Businesses in Ravenglass Towns and Villages of Cumbria


(See also Muncaster Castle , Ravenglass Railway Museum , Eskdale)

Ravenglass shore by Michael GrahamA shingle beach frames Ravenglass, in western Cumbria, the only coastal village within the Lake District National Park. The village, whose main street is paved with sea cobbles, sits where three rivers meet: the Esk, the Mite, and the Irt. The Drigg Dunes and Irt Esturary Nature Reserve, to the north, is home to a colony of black headed gulls.

King John gave Ravenglass a market charter in 1208. It enjoyed prosperity when slate, quarried from the Lake District was loaded on boats in the harbour, but its importance as a port ended when the Industrial Revolution claimed other places nearer the centre of manufacturing and industry. Ravenglass's port silted up. Long before that time, the Romans, Norse and Saxons made use of the port.

Ravenglass roman bath house ruins by Tom FlemingFrom AD 78 through the 3rd century, one thousand Roman soldiers occupied Ravenglass. It served as an important naval base, command centre and supply distribution point for the occupation of the northwest of England. Little remains today of the Roman fort, called Glannaventa, except for the Bath House, known incongruously as Walls Castle. The structure, measuring 40 by 90 feet, with walls over 12 feet high, is one of the highest standing of Roman remains in England. The coast from Burgh-by-Sands to Ravenglass has been designated part of the Hadrian's Wall World Heritage Site.

Ravenglass arrival at the station by John FirthToday, the village is the home of the Ravenglass and Eskdale Railway, ‘La'al Ratty’, with its station, workshops, pub and museum. The museum shares with visitors the history and importance of the railroad in local life by using photographs, an AV show, and railway models. The old Furness Railway station is now the Ratty Arms, where bar meals are served.

The three-foot gauge railroad was built in 1875 by the Whitehaven Iron Mines to carry ore from Nab Gill, seven miles away, to the Furness Railroad at Ravenglass. Passenger fares helped keep the trains rolling when the mines failed in 1882. Sadly, the railroad stopped running in 1913, but it was reopened two years later as a 15-inch gauge, carrying both passengers and granite from Beckfoot quarry. In 1960 the Preservation Society purchased the railroad that now provides a scenic ride for travellers and locals alike, using either steam or diesel engines.

Ravenglass to Dalegarth end of the line by trainmanchuffStarting from Ravenglass the train makes a 40 minute journey, first skirting the bank of the estuary, then climbing along the flank of Muncaster fell to Eskdale, progressing to its terminus along the valley at Dalegarth, near the foot of Lakeland's highest mountains. Walks begin at various places on the line. One of these is at the tiny village of Eskdale Green straddling the hillside above the railway. At Dalegarth (or the National Trust car park), walk to Stanley Ghyll Force, a 60-foot high waterfall in a dramatic, deep and narrow gorge. It's considered Lakeland's loveliest waterfall.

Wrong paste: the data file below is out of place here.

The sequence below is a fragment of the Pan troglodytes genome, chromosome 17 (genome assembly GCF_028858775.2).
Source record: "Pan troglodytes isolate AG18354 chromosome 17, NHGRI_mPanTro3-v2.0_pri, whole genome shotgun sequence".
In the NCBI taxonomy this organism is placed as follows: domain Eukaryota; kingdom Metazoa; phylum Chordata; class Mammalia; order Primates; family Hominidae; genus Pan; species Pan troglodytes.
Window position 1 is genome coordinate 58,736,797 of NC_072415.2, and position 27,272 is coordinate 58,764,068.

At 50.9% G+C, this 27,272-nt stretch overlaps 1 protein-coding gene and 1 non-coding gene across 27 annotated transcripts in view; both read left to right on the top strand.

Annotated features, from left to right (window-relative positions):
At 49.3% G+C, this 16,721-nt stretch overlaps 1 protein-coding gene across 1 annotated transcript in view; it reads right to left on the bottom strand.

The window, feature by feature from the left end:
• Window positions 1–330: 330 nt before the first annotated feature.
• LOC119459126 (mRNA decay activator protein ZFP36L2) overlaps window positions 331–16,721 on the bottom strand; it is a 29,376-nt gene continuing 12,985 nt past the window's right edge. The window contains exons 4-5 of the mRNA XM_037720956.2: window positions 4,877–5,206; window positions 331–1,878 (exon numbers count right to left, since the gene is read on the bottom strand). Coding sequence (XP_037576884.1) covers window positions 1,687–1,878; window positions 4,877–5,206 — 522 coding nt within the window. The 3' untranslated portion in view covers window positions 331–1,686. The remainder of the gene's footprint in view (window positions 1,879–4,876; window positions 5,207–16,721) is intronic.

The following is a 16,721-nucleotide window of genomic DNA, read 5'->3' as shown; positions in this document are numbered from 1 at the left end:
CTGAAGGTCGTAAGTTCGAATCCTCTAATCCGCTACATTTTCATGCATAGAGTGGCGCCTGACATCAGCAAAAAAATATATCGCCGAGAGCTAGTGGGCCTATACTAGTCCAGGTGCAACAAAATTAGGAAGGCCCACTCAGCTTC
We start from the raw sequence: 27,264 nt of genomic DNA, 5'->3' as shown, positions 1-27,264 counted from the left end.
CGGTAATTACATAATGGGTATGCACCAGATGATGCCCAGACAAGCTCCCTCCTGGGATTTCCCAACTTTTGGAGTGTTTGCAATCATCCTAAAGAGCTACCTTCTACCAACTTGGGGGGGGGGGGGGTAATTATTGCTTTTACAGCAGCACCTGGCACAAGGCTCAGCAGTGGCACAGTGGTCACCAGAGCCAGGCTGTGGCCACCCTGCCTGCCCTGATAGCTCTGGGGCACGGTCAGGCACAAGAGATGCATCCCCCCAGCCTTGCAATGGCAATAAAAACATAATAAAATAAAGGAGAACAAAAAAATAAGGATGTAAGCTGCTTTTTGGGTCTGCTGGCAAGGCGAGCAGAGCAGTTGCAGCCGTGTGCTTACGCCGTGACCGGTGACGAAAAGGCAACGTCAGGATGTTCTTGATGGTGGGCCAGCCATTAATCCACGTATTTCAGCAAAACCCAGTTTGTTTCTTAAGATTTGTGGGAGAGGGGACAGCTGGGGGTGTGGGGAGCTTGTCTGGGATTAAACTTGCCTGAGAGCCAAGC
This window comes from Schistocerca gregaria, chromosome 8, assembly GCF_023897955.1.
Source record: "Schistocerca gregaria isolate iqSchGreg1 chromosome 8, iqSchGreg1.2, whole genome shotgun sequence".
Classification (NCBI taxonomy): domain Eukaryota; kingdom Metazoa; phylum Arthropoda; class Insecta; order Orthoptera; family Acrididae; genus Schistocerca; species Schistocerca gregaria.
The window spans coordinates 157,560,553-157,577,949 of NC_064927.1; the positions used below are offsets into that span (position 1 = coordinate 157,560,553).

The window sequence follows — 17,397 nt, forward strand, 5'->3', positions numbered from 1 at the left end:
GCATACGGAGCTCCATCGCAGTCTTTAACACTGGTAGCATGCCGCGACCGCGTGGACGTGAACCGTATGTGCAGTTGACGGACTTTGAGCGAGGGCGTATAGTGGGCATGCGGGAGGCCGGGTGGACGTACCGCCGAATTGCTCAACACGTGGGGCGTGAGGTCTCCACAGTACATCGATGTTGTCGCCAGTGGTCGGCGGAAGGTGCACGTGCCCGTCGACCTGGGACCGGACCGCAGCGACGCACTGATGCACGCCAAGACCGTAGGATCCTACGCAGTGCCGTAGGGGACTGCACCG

Bootin Eskdale Cottage By Barbara BallardFrom the station at Dalgarth it's an easy ½ mile walk to the charming stone village of Boot, with its pub and Eskdale Mill. Cross over a 17th century packhorse bridge to the Mill. It dates back to 1578, but milling started in the valley as early as the 12th century. It's an unusual two-wheeled water mill, much of which is in working order. An exhibition explains the milling process and the workings of the wooden machinery. At one time the mill provided electricity for the entire valley.

Near Boot is the 12th century St Catherine's Church in a magnificent setting by the River Esk at the upper end of Eskdale. Note the marigold designs on the font and the stained glass windows-St Catherine is shown on the east window.

Muncaster Mill near Ravenglass By Barbara BallardMuncaster Watermill is a traditional village mill in operation since 1455. The mill, originally part of the estate of Muncaster Castle, gets its water supply from the River Mite. Once an oat mill, it now makes organic stoneground wheat flour using ‘French burr’ stones, a heavy stone that can grind a harder grain. A large pit wheel provides the power to drive the mill machinery.

Ravenglass main street by Nigel ChadwickHistorians believe Ravenglass's name came from one of two sources, either ‘rengles’, the ‘lot or share of a man called Glas’ or the Old Irish ‘rann’ plus a personal name. Wherever its name came from, the village and its railroad is the start of a scenic adventure through Eskdale, one of the quietest and most rewarding of Cumbria's dales.

North Western Trains on the Lancaster-Barrow-Carlisle line connect with Eskdale trains at Ravenglass.

Photos by Barbara Ballard and courtesy of Michael Graham , Tom Fleming , John Firth , Nigel Chadwick

Ravenglass is on the A595 between Barrow-in-Furness and Whitehaven 4 miles (6km) SE of Seascale.

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